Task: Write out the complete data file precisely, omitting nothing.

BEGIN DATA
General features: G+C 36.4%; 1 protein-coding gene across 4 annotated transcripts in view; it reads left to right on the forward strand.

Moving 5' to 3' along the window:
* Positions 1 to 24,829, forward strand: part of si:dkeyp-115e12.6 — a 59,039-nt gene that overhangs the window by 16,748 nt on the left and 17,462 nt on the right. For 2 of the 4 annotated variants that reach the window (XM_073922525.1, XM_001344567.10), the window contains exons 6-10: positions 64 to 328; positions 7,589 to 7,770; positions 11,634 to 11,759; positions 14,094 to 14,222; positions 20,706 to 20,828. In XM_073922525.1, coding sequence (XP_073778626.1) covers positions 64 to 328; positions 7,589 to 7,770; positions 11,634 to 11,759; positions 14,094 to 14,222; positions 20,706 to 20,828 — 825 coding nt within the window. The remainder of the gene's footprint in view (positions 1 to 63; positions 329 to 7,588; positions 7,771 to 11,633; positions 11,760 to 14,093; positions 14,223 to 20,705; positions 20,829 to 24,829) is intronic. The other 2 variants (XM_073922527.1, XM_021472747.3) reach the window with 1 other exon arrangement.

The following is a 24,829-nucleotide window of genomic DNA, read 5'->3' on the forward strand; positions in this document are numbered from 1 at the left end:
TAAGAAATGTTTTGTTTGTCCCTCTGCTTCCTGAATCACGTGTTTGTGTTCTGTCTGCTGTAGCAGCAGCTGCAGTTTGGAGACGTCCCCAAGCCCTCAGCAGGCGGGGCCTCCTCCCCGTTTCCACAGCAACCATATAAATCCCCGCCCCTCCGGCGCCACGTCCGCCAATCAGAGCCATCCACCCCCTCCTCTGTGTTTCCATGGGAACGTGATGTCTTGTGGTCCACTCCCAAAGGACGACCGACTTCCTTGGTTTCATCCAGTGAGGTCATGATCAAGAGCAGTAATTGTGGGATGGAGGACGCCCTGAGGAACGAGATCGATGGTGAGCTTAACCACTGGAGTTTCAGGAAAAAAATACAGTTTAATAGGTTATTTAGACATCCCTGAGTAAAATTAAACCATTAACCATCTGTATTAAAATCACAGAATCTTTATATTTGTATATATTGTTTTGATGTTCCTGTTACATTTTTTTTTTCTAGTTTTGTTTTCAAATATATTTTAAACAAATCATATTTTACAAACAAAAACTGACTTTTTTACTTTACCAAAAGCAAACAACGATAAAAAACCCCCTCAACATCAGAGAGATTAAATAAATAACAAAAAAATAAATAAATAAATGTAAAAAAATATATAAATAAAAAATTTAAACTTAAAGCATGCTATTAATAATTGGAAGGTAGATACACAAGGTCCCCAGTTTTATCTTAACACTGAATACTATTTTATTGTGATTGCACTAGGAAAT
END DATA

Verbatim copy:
General features: G+C 36.4%; 1 protein-coding gene across 4 annotated transcripts in view; it reads left to right on the forward strand.

Moving 5' to 3' along the window:
* Positions 1 to 24,829, forward strand: part of si:dkeyp-115e12.6 — a 59,039-nt gene that overhangs the window by 16,748 nt on the left and 17,462 nt on the right. For 2 of the 4 annotated variants that reach the window (XM_073922525.1, XM_001344567.10), the window contains exons 6-10: positions 64 to 328; positions 7,589 to 7,770; positions 11,634 to 11,759; positions 14,094 to 14,222; positions 20,706 to 20,828. In XM_073922525.1, coding sequence (XP_073778626.1) covers positions 64 to 328; positions 7,589 to 7,770; positions 11,634 to 11,759; positions 14,094 to 14,222; positions 20,706 to 20,828 — 825 coding nt within the window. The remainder of the gene's footprint in view (positions 1 to 63; positions 329 to 7,588; positions 7,771 to 11,633; positions 11,760 to 14,093; positions 14,223 to 20,705; positions 20,829 to 24,829) is intronic. The other 2 variants (XM_073922527.1, XM_021472747.3) reach the window with 1 other exon arrangement.

The following is a 24,829-nucleotide window of genomic DNA, read 5'->3' on the forward strand; positions in this document are numbered from 1 at the left end:
TAAGAAATGTTTTGTTTGTCCCTCTGCTTCCTGAATCACGTGTTTGTGTTCTGTCTGCTGTAGCAGCAGCTGCAGTTTGGAGACGTCCCCAAGCCCTCAGCAGGCGGGGCCTCCTCCCCGTTTCCACAGCAACCATATAAATCCCCGCCCCTCCGGCGCCACGTCCGCCAATCAGAGCCATCCACCCCCTCCTCTGTGTTTCCATGGGAACGTGATGTCTTGTGGTCCACTCCCAAAGGACGACCGACTTCCTTGGTTTCATCCAGTGAGGTCATGATCAAGAGCAGTAATTGTGGGATGGAGGACGCCCTGAGGAACGAGATCGATGGTGAGCTTAACCACTGGAGTTTCAGGAAAAAAATACAGTTTAATAGGTTATTTAGACATCCCTGAGTAAAATTAAACCATTAACCATCTGTATTAAAATCACAGAATCTTTATATTTGTATATATTGTTTTGATGTTCCTGTTACATTTTTTTTTTCTAGTTTTGTTTTCAAATATATTTTAAACAAATCATATTTTACAAACAAAAACTGACTTTTTTACTTTACCAAAAGCAAACAACGATAAAAAACCCCCTCAACATCAGAGAGATTAAATAAATAACAAAAAAATAAATAAATAAATGTAAAAAAATATATAAATAAAAAATTTAAACTTAAAGCATGCTATTAATAATTGGAAGGTAGATACACAAGGTCCCCAGTTTTATCTTAACACTGAATACTATTTTATTGTGATTGCACTAGGAAAT